Gordon Campbell | Parliament TV | Parliament Today | News Video | Crime | Employers | Housing | Immigration | Legal | Local Govt. | Maori | Welfare | Unions | Youth | Search


Japanese Police raid Rainbow Warrior

Japanese Police raid Rainbow Warrior after peaceful Greenpeace protest

Auckland/Tokyo, 11 May 2000 – The Greenpeace flagship Rainbow Warrior was raided today at 08h10 local time by 50 Japanese Police officers. The Japanese authorities were looking for evidence against the four Greenpeace activists arrested on Tuesday after they had climbed the tower of the world’s tallest incinerator complex in Toshima Ward, in Tokyo, to demand an end to waste incineration. The police made a demand to search the ship thoroughly, including the computer data, the ship’s logbook and the crew’s personal belongings.

“We are appalled by this overreaction from the Japanese authorities. This police action against Greenpeace is totally unwarranted and too heavy- handed. Our protest was non-violent and should not have been met with these repressive acts,” said Captain of the Rainbow Warrior, Joel Stewart. “We will not allow these measures to interfere with our right to peacefully protest against damaging the environment.”

Detention of the four activists, Al Baker (United Kingdom), Marleen van Poeck (Belgium), Clement Lam (Hong Kong/Canada) and Paul Schot (the Netherlands) now continues for the third day. Before the 48 hour investigative detention deadline closes on Thursday afternoon, the activists must be brought into the Tokyo District Prosecutor’s office to hear the charges against them.

“If every public protest continues to be met with such a strong reaction from the police and from the government in Japan, there is a real danger that it prevents the public from demanding accountability for crimes committed against the environment,” said Sanae Shida, Executive Director of Greenpeace Japan.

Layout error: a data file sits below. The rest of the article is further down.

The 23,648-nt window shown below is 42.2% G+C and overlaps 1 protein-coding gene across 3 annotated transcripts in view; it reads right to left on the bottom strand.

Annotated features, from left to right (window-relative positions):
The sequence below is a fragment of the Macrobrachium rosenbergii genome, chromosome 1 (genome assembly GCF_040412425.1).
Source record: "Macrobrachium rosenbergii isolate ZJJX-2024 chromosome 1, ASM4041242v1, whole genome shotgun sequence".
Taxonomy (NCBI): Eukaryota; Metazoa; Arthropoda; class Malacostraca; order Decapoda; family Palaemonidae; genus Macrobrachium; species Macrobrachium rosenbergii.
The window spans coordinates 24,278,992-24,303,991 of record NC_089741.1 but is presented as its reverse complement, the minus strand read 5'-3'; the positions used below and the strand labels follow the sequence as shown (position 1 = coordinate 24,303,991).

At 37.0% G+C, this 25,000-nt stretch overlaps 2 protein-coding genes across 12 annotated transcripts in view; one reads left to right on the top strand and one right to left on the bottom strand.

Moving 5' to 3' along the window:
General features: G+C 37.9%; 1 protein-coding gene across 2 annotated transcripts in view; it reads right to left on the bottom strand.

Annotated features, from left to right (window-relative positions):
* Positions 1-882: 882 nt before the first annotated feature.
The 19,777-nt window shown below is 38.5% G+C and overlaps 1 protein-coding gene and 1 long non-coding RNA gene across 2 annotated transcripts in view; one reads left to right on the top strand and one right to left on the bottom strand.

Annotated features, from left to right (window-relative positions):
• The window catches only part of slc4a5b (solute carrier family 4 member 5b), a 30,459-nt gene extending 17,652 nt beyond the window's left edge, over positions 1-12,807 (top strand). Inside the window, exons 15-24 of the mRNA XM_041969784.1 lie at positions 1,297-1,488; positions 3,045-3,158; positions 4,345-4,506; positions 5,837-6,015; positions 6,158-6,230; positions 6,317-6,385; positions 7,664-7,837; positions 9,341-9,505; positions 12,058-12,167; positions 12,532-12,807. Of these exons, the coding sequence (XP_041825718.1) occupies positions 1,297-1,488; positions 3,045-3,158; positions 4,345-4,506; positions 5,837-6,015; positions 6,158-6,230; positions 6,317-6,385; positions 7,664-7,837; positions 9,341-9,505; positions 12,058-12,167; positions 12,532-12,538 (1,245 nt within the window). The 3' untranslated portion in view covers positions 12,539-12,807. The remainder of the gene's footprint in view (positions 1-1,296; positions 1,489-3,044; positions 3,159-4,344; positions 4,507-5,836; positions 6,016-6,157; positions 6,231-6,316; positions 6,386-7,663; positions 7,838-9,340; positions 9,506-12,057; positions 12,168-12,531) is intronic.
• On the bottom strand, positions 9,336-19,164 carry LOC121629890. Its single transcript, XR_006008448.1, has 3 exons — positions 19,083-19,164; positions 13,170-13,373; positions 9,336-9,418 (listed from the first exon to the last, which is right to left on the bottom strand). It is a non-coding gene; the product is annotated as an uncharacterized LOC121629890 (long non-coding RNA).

The international environmental group emphasized that the action it carried out was intended to highlight both local and global environmental and health implications of burning waste – particularly in areas where the incinerators are located. Japan has the highest levels of dioxin emissions in the world today, as a consequence of having more waste incinerators than any other country in the world. Dioxins are toxic substances created during the incineration process and are linked to liver cancer and other deadly diseases.

For more information: Sanae Shida, Executive Director of Greenpeace Japan: +81-90 2252 95 28; Ayako Sekine, Greenpeace Japan Toxics Campaigner: +81-90-2254-0114; Von Hernandez, Greenpeace Asia Toxics Campaigner:+ 1-90-2254-3326; Susan Yoshimura, Greenpeace Japan Media: +81-90- 8116-9816; Teresa Merilainen, Press Officer Greenpeace International: +31-6250-31001.

Footage and pictures will be available from Greenpeace’s picture desk website:


© Scoop Media

Parliament Headlines | Politics Headlines | Regional Headlines